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Stories and green tips related to nature, adventure, placemaking, and food systems, written by a beginning farmer/gardener and seasoned sustainability educator who loves to grow, cook, ferment, and eat local and ecologically happy food.

Wednesday, February 12, 2014

John Muir: Conservationist & Walker of the California Landscape

"I stood for a while at the lookout, taking in the state of California. For a moment, it all made sense. No wonder Muir stayed here. No wonder he came up with a powerful and personal philosophy about conservation. He walked the state. More than once. He knew the details, from rock to plant to person and up to mountain top. He attached a significance to the story of the land itself that few others could. He inserted himself into that story bodily, intellectually, and spiritually, beginning in his second day in the state." -- Alex McInturff, California Transect, 2009

Do you walk often? How does walking influence your understanding of the landscape, cityscape, or neighborhood around you? How is walking different from driving, biking, or taking a bus? What can it teach us about patience, progression, life?

3 comments:

  1. I love to walk ... and yes, I do it often. When we drive or even ride a bike, we tend to miss all the small stuff, like the beauty of a mushroom pushing through a pile of leaves or an insect making a home. Every patch of earth has its own story and we'll miss that if we aren't right there, looking and experiencing. Your quote about John Muir reminded me of my first visit to Muir Woods. It was foggy that day, allowing us to experience the forest in a wonderful way. Thanks for bringing that memory to my mind.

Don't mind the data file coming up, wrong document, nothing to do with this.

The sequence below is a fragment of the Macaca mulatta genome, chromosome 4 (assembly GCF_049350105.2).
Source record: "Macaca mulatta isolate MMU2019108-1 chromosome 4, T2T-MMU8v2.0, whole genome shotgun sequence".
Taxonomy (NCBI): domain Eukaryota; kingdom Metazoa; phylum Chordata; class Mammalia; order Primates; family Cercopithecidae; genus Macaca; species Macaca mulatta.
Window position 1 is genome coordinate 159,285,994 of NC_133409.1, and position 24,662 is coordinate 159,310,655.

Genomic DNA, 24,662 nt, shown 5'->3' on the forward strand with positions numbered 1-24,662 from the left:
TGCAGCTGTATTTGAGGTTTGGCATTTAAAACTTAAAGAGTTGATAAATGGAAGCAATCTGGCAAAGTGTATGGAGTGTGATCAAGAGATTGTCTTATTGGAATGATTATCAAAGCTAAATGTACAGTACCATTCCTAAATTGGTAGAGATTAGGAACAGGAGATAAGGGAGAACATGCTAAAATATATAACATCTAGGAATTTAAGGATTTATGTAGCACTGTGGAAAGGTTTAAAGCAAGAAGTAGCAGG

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  2. I try to walk at least 5 miles a day, but during term time (I'm a Welsh language tutor) that's mostly to the bus stop and back. This (nearly) daily walk keeps me in touch with the turning seasons - first lesser celandines today! When I'm not teaching, I like to get into the woods as often as I can. No huge redwoods around here, but some lovely patches of sessile oak, hazel coppice, and scrubby blackthorn.

    Muir is one of my favourite writers, and reading him is great way of recharging the spiritual batteries, especially when the weather's not so good. His accounts of climbing trees during storms have stuck with me during recent months - though I'm not as brave as him!

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  3. Yes, I remember discovering how different my experience of my walk home from school in high school was compared with a bike ride. I noticed everything so much more and appreciated it.

    Yes, I agree that reading Muir is like "recharging the spiritual batteries"--what a great way to put it!

    Thanks for reading and commenting!

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I love reading comments and am always up for a discussion! Thank you!

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